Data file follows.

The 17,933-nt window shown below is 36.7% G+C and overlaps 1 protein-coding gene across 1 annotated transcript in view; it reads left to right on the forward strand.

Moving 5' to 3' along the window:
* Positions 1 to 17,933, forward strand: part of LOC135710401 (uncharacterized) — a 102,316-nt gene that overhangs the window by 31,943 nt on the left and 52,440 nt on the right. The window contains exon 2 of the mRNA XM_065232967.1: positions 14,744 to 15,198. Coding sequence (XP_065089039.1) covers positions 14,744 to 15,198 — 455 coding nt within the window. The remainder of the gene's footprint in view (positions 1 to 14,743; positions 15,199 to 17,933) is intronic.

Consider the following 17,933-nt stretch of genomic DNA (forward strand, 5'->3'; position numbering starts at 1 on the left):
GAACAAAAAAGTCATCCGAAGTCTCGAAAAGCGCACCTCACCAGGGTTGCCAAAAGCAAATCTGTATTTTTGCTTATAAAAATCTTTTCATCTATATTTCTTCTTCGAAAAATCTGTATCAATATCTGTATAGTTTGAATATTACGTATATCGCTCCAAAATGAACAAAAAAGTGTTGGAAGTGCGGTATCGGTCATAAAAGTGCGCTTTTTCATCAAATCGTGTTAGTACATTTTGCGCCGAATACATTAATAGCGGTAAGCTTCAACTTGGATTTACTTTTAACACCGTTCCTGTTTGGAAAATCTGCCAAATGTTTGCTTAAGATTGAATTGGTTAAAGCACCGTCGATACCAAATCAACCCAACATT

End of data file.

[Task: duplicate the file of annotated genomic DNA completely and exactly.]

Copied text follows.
The 17,933-nt window shown below is 36.7% G+C and overlaps 1 protein-coding gene across 1 annotated transcript in view; it reads left to right on the forward strand.

Moving 5' to 3' along the window:
* Positions 1 to 17,933, forward strand: part of LOC135710401 (uncharacterized) — a 102,316-nt gene that overhangs the window by 31,943 nt on the left and 52,440 nt on the right. The window contains exon 2 of the mRNA XM_065232967.1: positions 14,744 to 15,198. Coding sequence (XP_065089039.1) covers positions 14,744 to 15,198 — 455 coding nt within the window. The remainder of the gene's footprint in view (positions 1 to 14,743; positions 15,199 to 17,933) is intronic.

Consider the following 17,933-nt stretch of genomic DNA (forward strand, 5'->3'; position numbering starts at 1 on the left):
GAACAAAAAAGTCATCCGAAGTCTCGAAAAGCGCACCTCACCAGGGTTGCCAAAAGCAAATCTGTATTTTTGCTTATAAAAATCTTTTCATCTATATTTCTTCTTCGAAAAATCTGTATCAATATCTGTATAGTTTGAATATTACGTATATCGCTCCAAAATGAACAAAAAAGTGTTGGAAGTGCGGTATCGGTCATAAAAGTGCGCTTTTTCATCAAATCGTGTTAGTACATTTTGCGCCGAATACATTAATAGCGGTAAGCTTCAACTTGGATTTACTTTTAACACCGTTCCTGTTTGGAAAATCTGCCAAATGTTTGCTTAAGATTGAATTGGTTAAAGCACCGTCGATACCAAATCAACCCAACATT